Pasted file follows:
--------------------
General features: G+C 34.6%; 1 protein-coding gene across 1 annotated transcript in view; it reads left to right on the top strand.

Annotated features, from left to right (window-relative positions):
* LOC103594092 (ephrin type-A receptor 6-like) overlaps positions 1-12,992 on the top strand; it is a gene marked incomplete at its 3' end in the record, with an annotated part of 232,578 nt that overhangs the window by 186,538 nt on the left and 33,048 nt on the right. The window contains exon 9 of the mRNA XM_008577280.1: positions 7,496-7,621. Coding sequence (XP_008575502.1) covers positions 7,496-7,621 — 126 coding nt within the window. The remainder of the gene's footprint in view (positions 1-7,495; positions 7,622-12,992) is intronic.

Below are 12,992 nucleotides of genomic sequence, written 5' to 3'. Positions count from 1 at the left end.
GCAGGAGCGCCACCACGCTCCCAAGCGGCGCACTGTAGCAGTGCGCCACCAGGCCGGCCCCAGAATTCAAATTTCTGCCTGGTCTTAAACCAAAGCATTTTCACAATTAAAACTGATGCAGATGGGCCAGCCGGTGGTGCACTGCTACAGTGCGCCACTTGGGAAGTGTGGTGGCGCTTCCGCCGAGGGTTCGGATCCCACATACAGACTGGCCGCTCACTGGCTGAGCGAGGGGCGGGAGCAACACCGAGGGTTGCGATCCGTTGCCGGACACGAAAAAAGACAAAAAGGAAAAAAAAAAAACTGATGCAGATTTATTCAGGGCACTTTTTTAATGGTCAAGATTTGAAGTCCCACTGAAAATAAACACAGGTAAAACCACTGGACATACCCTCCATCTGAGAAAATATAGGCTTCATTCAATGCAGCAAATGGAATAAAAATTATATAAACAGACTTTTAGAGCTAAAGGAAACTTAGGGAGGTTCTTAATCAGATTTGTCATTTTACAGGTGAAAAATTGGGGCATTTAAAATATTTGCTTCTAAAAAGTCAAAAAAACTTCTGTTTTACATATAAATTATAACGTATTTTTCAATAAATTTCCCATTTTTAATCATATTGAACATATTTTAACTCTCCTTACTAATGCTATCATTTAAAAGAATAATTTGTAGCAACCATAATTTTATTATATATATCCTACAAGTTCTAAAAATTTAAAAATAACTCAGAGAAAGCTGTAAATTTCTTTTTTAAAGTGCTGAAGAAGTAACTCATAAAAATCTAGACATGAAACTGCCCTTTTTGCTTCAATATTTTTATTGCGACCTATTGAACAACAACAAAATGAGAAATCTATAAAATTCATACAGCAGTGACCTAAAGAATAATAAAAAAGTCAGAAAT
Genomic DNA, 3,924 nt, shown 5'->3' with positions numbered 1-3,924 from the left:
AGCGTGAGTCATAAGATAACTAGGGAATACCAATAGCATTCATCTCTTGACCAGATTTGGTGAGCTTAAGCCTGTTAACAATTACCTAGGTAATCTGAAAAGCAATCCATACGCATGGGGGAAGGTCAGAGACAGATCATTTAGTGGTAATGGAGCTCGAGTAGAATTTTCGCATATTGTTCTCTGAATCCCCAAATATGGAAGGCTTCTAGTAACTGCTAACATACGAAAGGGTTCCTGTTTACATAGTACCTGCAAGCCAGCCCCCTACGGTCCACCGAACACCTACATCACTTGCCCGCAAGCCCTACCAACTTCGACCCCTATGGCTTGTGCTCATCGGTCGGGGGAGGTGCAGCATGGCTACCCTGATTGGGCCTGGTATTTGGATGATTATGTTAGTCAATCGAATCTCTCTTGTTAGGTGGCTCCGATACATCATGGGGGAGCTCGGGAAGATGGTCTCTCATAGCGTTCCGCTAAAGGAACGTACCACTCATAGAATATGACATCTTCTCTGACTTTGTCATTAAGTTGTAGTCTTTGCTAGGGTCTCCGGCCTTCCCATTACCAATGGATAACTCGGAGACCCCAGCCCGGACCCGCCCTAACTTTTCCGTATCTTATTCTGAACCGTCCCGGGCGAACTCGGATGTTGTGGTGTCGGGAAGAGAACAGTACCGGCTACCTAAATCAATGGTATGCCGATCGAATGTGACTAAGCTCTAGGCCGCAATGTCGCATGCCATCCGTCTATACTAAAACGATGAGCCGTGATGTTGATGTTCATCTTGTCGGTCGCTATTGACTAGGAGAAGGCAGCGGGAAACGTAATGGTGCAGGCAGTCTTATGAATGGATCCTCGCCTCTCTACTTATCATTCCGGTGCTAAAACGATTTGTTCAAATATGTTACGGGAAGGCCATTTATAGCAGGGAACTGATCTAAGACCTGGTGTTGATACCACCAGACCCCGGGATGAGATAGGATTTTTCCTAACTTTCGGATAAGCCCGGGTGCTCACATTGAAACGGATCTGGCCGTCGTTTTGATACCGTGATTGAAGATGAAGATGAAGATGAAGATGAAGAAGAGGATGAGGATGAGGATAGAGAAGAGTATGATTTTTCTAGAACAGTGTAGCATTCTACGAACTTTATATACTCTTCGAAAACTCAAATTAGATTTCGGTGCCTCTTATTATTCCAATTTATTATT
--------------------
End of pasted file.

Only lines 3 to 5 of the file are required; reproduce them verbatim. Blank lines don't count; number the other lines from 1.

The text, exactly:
* LOC103594092 (ephrin type-A receptor 6-like) overlaps positions 1-12,992 on the top strand; it is a gene marked incomplete at its 3' end in the record, with an annotated part of 232,578 nt that overhangs the window by 186,538 nt on the left and 33,048 nt on the right. The window contains exon 9 of the mRNA XM_008577280.1: positions 7,496-7,621. Coding sequence (XP_008575502.1) covers positions 7,496-7,621 — 126 coding nt within the window. The remainder of the gene's footprint in view (positions 1-7,495; positions 7,622-12,992) is intronic.

Below are 12,992 nucleotides of genomic sequence, written 5' to 3'. Positions count from 1 at the left end.
GCAGGAGCGCCACCACGCTCCCAAGCGGCGCACTGTAGCAGTGCGCCACCAGGCCGGCCCCAGAATTCAAATTTCTGCCTGGTCTTAAACCAAAGCATTTTCACAATTAAAACTGATGCAGATGGGCCAGCCGGTGGTGCACTGCTACAGTGCGCCACTTGGGAAGTGTGGTGGCGCTTCCGCCGAGGGTTCGGATCCCACATACAGACTGGCCGCTCACTGGCTGAGCGAGGGGCGGGAGCAACACCGAGGGTTGCGATCCGTTGCCGGACACGAAAAAAGACAAAAAGGAAAAAAAAAAAACTGATGCAGATTTATTCAGGGCACTTTTTTAATGGTCAAGATTTGAAGTCCCACTGAAAATAAACACAGGTAAAACCACTGGACATACCCTCCATCTGAGAAAATATAGGCTTCATTCAATGCAGCAAATGGAATAAAAATTATATAAACAGACTTTTAGAGCTAAAGGAAACTTAGGGAGGTTCTTAATCAGATTTGTCATTTTACAGGTGAAAAATTGGGGCATTTAAAATATTTGCTTCTAAAAAGTCAAAAAAACTTCTGTTTTACATATAAATTATAACGTATTTTTCAATAAATTTCCCATTTTTAATCATATTGAACATATTTTAACTCTCCTTACTAATGCTATCATTTAAAAGAATAATTTGTAGCAACCATAATTTTATTATATATATCCTACAAGTTCTAAAAATTTAAAAATAACTCAGAGAAAGCTGTAAATTTCTTTTTTAAAGTGCTGAAGAAGTAACTCATAAAAATCTAGACATGAAACTGCCCTTTTTGCTTCAATATTTTTATTGCGACCTATTGAACAACAACAAAATGAGAAATCTATAAAATTCATACAGCAGTGACCTAAAGAATAATAAAAAAGTCAGAAAT